But, after three and a half months in hospital, much of that spent with tubes running down his throat, Brian was able to walk with assistance and was slowly back on his feet.

Joan and Brian made the decision to sell the dairy.

They were able to find a cash buyer and the couple cleared their debt to the bank.

Brian and Joan bought a smaller property at Balhannah, and Brian went back to Chapman’s as an odd jobs man doing ‘the dirtiest jobs you could be given.’

But, it wasn’t long before he was tapped on the shoulder by George Chapman and put in charge of the pickled pork.

“I used to do three tonnes of corned beef a day, along with five tonnes of leg ham and five tonnes of pressed ham,” he said.

“Then from October, the production would ramp up for Christmas and I would be working six days a week, producing 1000 legs of ham each day in the lead-up to Christmas. That’s a lot of ham!”

Brian left Chapman’s in the 1980s and he and Joan moved to Victor Harbor, running a small caravan accommodation business.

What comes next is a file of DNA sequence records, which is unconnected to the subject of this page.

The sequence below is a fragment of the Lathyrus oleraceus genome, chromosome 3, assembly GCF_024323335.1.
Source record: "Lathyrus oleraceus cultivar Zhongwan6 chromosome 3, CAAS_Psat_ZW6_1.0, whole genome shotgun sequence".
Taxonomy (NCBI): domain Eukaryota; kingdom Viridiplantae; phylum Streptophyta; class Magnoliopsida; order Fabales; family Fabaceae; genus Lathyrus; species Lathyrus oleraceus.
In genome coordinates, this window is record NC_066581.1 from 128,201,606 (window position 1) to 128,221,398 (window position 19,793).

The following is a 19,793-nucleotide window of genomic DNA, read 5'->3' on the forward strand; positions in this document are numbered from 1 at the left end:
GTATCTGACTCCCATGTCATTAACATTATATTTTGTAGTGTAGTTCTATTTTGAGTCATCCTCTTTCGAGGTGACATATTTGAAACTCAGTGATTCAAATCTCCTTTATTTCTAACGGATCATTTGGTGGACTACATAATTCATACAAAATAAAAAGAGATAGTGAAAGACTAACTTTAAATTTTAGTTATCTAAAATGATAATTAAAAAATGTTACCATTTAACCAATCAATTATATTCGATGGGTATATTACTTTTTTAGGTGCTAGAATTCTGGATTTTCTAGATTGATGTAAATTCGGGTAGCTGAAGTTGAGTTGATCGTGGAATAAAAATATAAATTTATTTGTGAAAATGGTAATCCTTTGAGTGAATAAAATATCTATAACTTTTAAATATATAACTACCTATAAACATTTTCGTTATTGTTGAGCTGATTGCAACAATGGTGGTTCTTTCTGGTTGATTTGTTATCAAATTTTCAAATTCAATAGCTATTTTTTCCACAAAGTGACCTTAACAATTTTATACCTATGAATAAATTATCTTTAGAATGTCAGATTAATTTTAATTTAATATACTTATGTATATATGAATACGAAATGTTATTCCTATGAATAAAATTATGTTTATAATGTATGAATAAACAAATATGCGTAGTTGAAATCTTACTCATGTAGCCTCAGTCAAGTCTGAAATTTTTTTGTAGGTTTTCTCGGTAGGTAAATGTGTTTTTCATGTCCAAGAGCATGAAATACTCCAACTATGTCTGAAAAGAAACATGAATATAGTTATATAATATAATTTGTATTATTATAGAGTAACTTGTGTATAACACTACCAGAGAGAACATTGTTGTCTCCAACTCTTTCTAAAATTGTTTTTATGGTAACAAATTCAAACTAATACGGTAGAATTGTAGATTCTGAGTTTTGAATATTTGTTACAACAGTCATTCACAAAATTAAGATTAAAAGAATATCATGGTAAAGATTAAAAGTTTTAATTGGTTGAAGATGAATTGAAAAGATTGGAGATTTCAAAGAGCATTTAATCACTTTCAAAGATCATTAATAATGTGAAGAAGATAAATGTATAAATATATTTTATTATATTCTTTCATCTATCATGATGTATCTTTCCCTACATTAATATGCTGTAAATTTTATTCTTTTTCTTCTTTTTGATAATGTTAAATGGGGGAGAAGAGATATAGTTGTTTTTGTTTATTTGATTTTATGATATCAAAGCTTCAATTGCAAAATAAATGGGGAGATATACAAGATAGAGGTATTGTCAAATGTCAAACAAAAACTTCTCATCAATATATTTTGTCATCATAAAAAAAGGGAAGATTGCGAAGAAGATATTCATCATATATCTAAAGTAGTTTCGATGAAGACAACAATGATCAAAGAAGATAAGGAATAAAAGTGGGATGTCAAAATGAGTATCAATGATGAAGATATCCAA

“When we started out, we had three caravans – one at Adare Caravan Park, another at Port Elliot and the third at Victor Harbor caravan park,” Brian sais.

“Within five years we had grown the business to 15 caravans. Joan would do the cleaning and would always leave a nice posey of flowers for the guests.

“In the end, we sold that business to one of our clients.”

Sadly, Joan died in 2018, Brian having nursed her through three years of dementia.

She was a resident at Resthaven Port Elliot.

Brian moved into the home in 2022.

“I can’t speak highly enough of this place – it’s just phenomenal,” Brian said.

“The way it is kept, always clean and smelling great. It is a wonderful place and I feel lucky to be here.”

Reflecting back on his life, Brian said it had been interesting.

“I’ve had great opportunities and I’ve met some interesting people. There were certainly times when I didn’t know what I was going to do next, but I’ve enjoyed it all!”